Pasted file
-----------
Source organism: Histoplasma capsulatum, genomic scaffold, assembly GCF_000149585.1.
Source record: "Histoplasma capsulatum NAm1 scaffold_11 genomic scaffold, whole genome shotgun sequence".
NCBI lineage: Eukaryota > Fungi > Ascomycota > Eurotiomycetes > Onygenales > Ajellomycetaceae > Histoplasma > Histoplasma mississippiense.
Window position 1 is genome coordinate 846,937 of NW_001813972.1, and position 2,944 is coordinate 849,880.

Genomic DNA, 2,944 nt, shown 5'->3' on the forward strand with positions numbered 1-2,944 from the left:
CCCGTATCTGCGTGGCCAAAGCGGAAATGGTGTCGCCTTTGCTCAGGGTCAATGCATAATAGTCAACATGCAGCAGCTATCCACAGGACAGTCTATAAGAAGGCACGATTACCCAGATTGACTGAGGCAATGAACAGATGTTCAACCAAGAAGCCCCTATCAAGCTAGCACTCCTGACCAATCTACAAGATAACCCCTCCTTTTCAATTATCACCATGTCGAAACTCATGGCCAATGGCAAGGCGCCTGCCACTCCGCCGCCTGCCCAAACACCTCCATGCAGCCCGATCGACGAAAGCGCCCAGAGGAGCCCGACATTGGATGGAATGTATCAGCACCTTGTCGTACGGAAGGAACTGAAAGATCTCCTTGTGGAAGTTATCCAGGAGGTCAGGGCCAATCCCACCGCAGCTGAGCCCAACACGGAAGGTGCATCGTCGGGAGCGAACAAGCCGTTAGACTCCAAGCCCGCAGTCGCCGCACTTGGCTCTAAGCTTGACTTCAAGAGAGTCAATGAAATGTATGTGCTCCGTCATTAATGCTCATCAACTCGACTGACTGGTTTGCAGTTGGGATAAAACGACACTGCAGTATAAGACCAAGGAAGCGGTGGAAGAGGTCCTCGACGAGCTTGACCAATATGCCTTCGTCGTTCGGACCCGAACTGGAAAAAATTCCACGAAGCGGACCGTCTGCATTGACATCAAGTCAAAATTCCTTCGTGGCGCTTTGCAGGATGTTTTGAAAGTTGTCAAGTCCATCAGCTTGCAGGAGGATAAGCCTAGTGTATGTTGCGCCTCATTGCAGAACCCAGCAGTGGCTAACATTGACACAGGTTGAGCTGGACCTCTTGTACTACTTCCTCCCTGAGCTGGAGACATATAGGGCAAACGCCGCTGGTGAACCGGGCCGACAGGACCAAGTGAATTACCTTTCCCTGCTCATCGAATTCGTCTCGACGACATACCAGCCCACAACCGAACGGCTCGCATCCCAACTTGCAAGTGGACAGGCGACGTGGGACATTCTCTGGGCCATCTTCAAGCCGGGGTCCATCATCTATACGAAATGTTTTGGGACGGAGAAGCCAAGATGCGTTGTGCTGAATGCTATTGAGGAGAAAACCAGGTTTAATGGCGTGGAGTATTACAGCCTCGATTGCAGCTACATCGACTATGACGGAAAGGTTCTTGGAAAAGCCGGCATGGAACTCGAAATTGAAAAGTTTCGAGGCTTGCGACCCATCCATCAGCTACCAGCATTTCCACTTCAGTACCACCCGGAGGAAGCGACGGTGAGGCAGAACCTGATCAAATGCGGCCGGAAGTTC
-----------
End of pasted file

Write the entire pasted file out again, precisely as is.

Source organism: Histoplasma capsulatum, genomic scaffold, assembly GCF_000149585.1.
Source record: "Histoplasma capsulatum NAm1 scaffold_11 genomic scaffold, whole genome shotgun sequence".
NCBI lineage: Eukaryota > Fungi > Ascomycota > Eurotiomycetes > Onygenales > Ajellomycetaceae > Histoplasma > Histoplasma mississippiense.
Window position 1 is genome coordinate 846,937 of NW_001813972.1, and position 2,944 is coordinate 849,880.

Genomic DNA, 2,944 nt, shown 5'->3' on the forward strand with positions numbered 1-2,944 from the left:
CCCGTATCTGCGTGGCCAAAGCGGAAATGGTGTCGCCTTTGCTCAGGGTCAATGCATAATAGTCAACATGCAGCAGCTATCCACAGGACAGTCTATAAGAAGGCACGATTACCCAGATTGACTGAGGCAATGAACAGATGTTCAACCAAGAAGCCCCTATCAAGCTAGCACTCCTGACCAATCTACAAGATAACCCCTCCTTTTCAATTATCACCATGTCGAAACTCATGGCCAATGGCAAGGCGCCTGCCACTCCGCCGCCTGCCCAAACACCTCCATGCAGCCCGATCGACGAAAGCGCCCAGAGGAGCCCGACATTGGATGGAATGTATCAGCACCTTGTCGTACGGAAGGAACTGAAAGATCTCCTTGTGGAAGTTATCCAGGAGGTCAGGGCCAATCCCACCGCAGCTGAGCCCAACACGGAAGGTGCATCGTCGGGAGCGAACAAGCCGTTAGACTCCAAGCCCGCAGTCGCCGCACTTGGCTCTAAGCTTGACTTCAAGAGAGTCAATGAAATGTATGTGCTCCGTCATTAATGCTCATCAACTCGACTGACTGGTTTGCAGTTGGGATAAAACGACACTGCAGTATAAGACCAAGGAAGCGGTGGAAGAGGTCCTCGACGAGCTTGACCAATATGCCTTCGTCGTTCGGACCCGAACTGGAAAAAATTCCACGAAGCGGACCGTCTGCATTGACATCAAGTCAAAATTCCTTCGTGGCGCTTTGCAGGATGTTTTGAAAGTTGTCAAGTCCATCAGCTTGCAGGAGGATAAGCCTAGTGTATGTTGCGCCTCATTGCAGAACCCAGCAGTGGCTAACATTGACACAGGTTGAGCTGGACCTCTTGTACTACTTCCTCCCTGAGCTGGAGACATATAGGGCAAACGCCGCTGGTGAACCGGGCCGACAGGACCAAGTGAATTACCTTTCCCTGCTCATCGAATTCGTCTCGACGACATACCAGCCCACAACCGAACGGCTCGCATCCCAACTTGCAAGTGGACAGGCGACGTGGGACATTCTCTGGGCCATCTTCAAGCCGGGGTCCATCATCTATACGAAATGTTTTGGGACGGAGAAGCCAAGATGCGTTGTGCTGAATGCTATTGAGGAGAAAACCAGGTTTAATGGCGTGGAGTATTACAGCCTCGATTGCAGCTACATCGACTATGACGGAAAGGTTCTTGGAAAAGCCGGCATGGAACTCGAAATTGAAAAGTTTCGAGGCTTGCGACCCATCCATCAGCTACCAGCATTTCCACTTCAGTACCACCCGGAGGAAGCGACGGTGAGGCAGAACCTGATCAAATGCGGCCGGAAGTTC